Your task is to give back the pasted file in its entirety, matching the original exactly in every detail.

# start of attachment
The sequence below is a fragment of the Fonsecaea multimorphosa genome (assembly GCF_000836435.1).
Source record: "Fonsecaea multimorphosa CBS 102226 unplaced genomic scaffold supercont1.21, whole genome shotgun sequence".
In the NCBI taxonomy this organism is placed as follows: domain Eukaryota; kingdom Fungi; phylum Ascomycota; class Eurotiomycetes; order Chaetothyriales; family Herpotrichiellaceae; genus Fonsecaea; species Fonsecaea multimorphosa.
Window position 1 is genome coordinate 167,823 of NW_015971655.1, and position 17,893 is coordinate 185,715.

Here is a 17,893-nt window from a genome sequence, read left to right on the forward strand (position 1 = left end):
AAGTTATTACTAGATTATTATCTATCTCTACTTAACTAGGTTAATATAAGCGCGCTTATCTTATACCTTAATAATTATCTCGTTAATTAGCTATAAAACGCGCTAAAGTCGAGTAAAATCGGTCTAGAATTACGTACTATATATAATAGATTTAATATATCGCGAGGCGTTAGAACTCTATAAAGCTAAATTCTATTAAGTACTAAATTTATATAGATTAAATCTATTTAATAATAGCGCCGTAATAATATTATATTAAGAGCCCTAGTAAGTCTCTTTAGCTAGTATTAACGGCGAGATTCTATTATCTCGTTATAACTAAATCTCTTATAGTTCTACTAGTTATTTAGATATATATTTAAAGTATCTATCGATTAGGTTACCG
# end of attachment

The sequence below is a fragment of the Fonsecaea multimorphosa genome (assembly GCF_000836435.1).
Source record: "Fonsecaea multimorphosa CBS 102226 unplaced genomic scaffold supercont1.21, whole genome shotgun sequence".
In the NCBI taxonomy this organism is placed as follows: domain Eukaryota; kingdom Fungi; phylum Ascomycota; class Eurotiomycetes; order Chaetothyriales; family Herpotrichiellaceae; genus Fonsecaea; species Fonsecaea multimorphosa.
Window position 1 is genome coordinate 167,823 of NW_015971655.1, and position 17,893 is coordinate 185,715.

Here is a 17,893-nt window from a genome sequence, read left to right on the forward strand (position 1 = left end):
AAGTTATTACTAGATTATTATCTATCTCTACTTAACTAGGTTAATATAAGCGCGCTTATCTTATACCTTAATAATTATCTCGTTAATTAGCTATAAAACGCGCTAAAGTCGAGTAAAATCGGTCTAGAATTACGTACTATATATAATAGATTTAATATATCGCGAGGCGTTAGAACTCTATAAAGCTAAATTCTATTAAGTACTAAATTTATATAGATTAAATCTATTTAATAATAGCGCCGTAATAATATTATATTAAGAGCCCTAGTAAGTCTCTTTAGCTAGTATTAACGGCGAGATTCTATTATCTCGTTATAACTAAATCTCTTATAGTTCTACTAGTTATTTAGATATATATTTAAAGTATCTATCGATTAGGTTACCG